‘I’m really proud to be a mental health nurse’ | News and events

‘I’m really proud to be a mental health nurse’

To celebrate Mental Health Nurses Day on 21 February, Mandy Kirby, from the Mother and Baby Unit at Norfolk and Suffolk NHS Foundation Trust, talks about how her own experiences shaped her career and why her heart remains in mental health nursing.

Cut her in half and you would see ‘mental health nurse’ running through the core of Mandy Kirby like a stick of rock.

“Over the years I’ve had people suggest to me that I would make a good therapist, but mental health nursing is where my heart is,” she said. “It’s a really under-rated career. We seem to be the Cinderella of the services but there are some fantastic nurses out there which we should be celebrating.”

It was her own experiences which led Mandy down her chosen career path, having had a difficult time after giving birth to her first child, a daughter who is now in her 30s. She returned to study once all her three children were at school and qualified aged 38. 

“I’m really proud to be a mental health nurse. I’ve had an amazing career and worked with some amazing people,” she said.

Fifteen years on from qualifying, she is currently on secondment as clinical lead nurse at the Kingfisher Mother and Baby Unit (MBU) at Hellesdon Hospital.

Mental health and pregnancy has been a driving force during her career and she has been at the forefront of developments in Norfolk and Suffolk to make sure this vulnerable group of people has the right care.

While working in the community in Great Yarmouth and Lowestoft, Mandy was the first mental health nurse to join the multi-disciplinary team for the Parent Infant Mental Health Attachment Project (PIMHAP) for NSFT with Suffolk County Council children’s services, following the sad deaths of a mother and her children in Lowestoft.

But she said: “I found we were always missing a core of vulnerable women with bi-polar so I wanted to create the first perinatal service in Great Yarmouth and Waveney.”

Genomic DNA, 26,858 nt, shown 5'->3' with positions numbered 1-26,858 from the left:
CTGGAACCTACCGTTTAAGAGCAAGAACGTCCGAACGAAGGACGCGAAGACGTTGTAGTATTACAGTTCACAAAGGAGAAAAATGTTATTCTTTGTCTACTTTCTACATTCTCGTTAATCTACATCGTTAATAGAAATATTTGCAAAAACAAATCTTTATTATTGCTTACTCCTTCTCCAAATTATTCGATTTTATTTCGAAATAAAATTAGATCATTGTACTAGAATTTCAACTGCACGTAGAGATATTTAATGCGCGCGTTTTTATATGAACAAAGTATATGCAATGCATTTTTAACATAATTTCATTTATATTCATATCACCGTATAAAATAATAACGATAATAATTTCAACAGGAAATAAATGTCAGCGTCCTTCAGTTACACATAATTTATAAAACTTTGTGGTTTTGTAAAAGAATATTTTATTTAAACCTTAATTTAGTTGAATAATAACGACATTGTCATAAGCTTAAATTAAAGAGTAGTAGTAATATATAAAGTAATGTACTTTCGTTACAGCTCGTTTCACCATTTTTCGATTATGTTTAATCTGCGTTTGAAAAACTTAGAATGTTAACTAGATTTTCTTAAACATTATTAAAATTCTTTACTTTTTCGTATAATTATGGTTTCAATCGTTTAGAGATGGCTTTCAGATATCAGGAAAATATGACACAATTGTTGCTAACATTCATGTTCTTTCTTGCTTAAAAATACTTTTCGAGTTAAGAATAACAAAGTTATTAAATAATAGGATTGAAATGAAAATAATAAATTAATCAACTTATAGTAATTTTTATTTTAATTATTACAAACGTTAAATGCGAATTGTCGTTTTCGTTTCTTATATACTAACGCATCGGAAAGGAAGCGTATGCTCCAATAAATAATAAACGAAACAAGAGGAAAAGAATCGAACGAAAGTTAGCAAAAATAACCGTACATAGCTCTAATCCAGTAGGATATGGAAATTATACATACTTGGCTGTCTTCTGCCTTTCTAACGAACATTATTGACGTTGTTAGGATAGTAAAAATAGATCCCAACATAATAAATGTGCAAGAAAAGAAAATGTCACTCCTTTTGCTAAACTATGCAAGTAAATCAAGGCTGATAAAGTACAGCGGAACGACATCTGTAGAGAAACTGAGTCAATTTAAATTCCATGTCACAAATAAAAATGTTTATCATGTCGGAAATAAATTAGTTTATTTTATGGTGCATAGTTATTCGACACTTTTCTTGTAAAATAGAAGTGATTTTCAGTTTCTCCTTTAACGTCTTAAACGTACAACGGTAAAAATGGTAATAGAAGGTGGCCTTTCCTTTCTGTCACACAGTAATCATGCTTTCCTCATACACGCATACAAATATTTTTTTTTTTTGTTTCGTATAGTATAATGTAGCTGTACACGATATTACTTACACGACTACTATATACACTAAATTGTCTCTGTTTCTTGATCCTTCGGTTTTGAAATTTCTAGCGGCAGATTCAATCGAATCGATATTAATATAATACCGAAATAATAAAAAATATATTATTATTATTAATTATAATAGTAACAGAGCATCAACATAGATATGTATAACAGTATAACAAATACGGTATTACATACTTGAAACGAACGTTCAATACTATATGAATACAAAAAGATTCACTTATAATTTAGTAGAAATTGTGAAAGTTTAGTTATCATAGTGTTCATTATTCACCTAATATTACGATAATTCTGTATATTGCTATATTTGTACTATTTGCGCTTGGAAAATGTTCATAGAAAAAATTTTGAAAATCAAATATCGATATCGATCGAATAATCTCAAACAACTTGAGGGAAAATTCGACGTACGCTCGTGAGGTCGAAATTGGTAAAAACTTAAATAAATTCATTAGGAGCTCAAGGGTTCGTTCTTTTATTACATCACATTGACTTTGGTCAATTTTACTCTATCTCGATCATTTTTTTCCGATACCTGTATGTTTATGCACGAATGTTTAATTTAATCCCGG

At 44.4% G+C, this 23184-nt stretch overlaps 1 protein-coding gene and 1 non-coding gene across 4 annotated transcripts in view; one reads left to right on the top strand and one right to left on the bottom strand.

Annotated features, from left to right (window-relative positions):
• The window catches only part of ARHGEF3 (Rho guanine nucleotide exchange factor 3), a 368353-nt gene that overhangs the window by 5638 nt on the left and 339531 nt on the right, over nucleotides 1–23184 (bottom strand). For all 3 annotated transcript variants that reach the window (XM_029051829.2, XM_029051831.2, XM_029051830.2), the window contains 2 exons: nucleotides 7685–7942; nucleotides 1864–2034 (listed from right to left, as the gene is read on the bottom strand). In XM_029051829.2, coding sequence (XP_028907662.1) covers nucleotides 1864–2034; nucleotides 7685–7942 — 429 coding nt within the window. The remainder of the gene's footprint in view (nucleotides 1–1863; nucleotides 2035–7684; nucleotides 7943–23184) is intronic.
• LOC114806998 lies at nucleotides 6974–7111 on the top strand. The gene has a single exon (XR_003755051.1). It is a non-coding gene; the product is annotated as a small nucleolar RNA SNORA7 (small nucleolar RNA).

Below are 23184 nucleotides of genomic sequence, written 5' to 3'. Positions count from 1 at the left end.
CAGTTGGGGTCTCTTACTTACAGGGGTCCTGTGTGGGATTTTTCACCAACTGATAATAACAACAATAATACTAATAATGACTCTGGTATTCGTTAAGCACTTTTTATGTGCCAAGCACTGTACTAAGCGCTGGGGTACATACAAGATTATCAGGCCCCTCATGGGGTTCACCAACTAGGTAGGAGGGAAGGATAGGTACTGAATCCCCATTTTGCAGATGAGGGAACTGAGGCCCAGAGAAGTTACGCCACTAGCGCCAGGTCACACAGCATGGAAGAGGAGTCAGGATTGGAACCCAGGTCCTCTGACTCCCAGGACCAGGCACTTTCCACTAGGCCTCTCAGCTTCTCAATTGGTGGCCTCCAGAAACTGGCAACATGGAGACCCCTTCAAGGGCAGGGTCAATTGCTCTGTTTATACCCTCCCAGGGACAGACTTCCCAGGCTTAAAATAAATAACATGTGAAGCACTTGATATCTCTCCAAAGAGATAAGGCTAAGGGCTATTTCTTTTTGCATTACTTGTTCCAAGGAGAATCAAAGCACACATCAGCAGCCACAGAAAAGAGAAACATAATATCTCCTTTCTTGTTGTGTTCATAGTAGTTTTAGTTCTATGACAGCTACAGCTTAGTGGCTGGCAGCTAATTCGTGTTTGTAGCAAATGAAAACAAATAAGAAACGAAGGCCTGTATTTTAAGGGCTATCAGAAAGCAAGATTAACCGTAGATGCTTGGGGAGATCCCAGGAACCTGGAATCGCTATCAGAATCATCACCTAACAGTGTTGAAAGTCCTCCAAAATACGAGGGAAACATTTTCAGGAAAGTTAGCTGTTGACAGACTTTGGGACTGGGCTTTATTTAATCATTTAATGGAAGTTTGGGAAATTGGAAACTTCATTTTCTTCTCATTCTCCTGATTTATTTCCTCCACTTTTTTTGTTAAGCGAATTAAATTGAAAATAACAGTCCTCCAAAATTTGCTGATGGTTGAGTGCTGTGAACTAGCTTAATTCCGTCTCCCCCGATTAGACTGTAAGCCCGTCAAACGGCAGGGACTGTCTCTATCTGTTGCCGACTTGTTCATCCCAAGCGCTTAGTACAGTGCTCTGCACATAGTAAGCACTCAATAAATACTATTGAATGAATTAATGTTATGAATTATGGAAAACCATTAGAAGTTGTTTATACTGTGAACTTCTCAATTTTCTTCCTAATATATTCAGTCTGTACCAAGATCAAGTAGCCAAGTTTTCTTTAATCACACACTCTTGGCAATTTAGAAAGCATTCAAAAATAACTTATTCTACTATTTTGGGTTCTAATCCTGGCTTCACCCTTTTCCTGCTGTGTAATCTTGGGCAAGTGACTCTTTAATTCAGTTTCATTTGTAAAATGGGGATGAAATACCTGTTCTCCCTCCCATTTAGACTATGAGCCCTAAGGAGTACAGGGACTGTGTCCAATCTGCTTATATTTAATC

She worked with the Eden team, which were a team of specialist midwives at the James Paget Hospital, and NSFT Consultant Perinatal Psychiatrist Dr Somayya Kajee to run joint clinics for those who were vulnerable and pregnant.

Her work on this led to a similar collaboration in Norfolk and ultimately the creation of the MBU, which she helped interview staff for.

Her nursing career began at a new psychiatric intensive care unit (PICU) when it first opened at Hellesdon Hospital. “The team there was like a family, and this forged my career. They were great role models,” she said. She has also worked at the now closed Blundeston Prison in Suffolk.

Her current job, pre secondment, is with the adult community mental health team (CMHT) based at Victoria House in Lowestoft, where she went to expand her knowledge of non-medical prescribing after five years in the community perinatal team.

She also lectures midwives at the UEA on how to spot mental health issues in pregnancy and is doing a three-year, part-time university course to complete an Advanced Clinical Practitioner course.

Her home life is no less busy. Having seen the last of her three children off to university six years ago, she and her husband immediately long-term fostered three siblings, aged one, eight and 10.

“I feel really lucky that my family has always supported me to work, my husband does most of the childcare. It’s not always easy but it’s really rewarding,” she said.

NSFT chief executive Caroline Donovan said she was very proud to be a nurse delighted to celebrate Mental Health Nurses Day and recognise the work and commitment of the trust’s mental health nurses. 

“The impact that nurses have on the lives of those they provide care for, and work with, should not be underestimated. Mental Health nursing is not only a career choice, but also a life choice. Many of these colleagues often put the needs of our patients above their own, and for this I am incredibly grateful and humbled,” she said.

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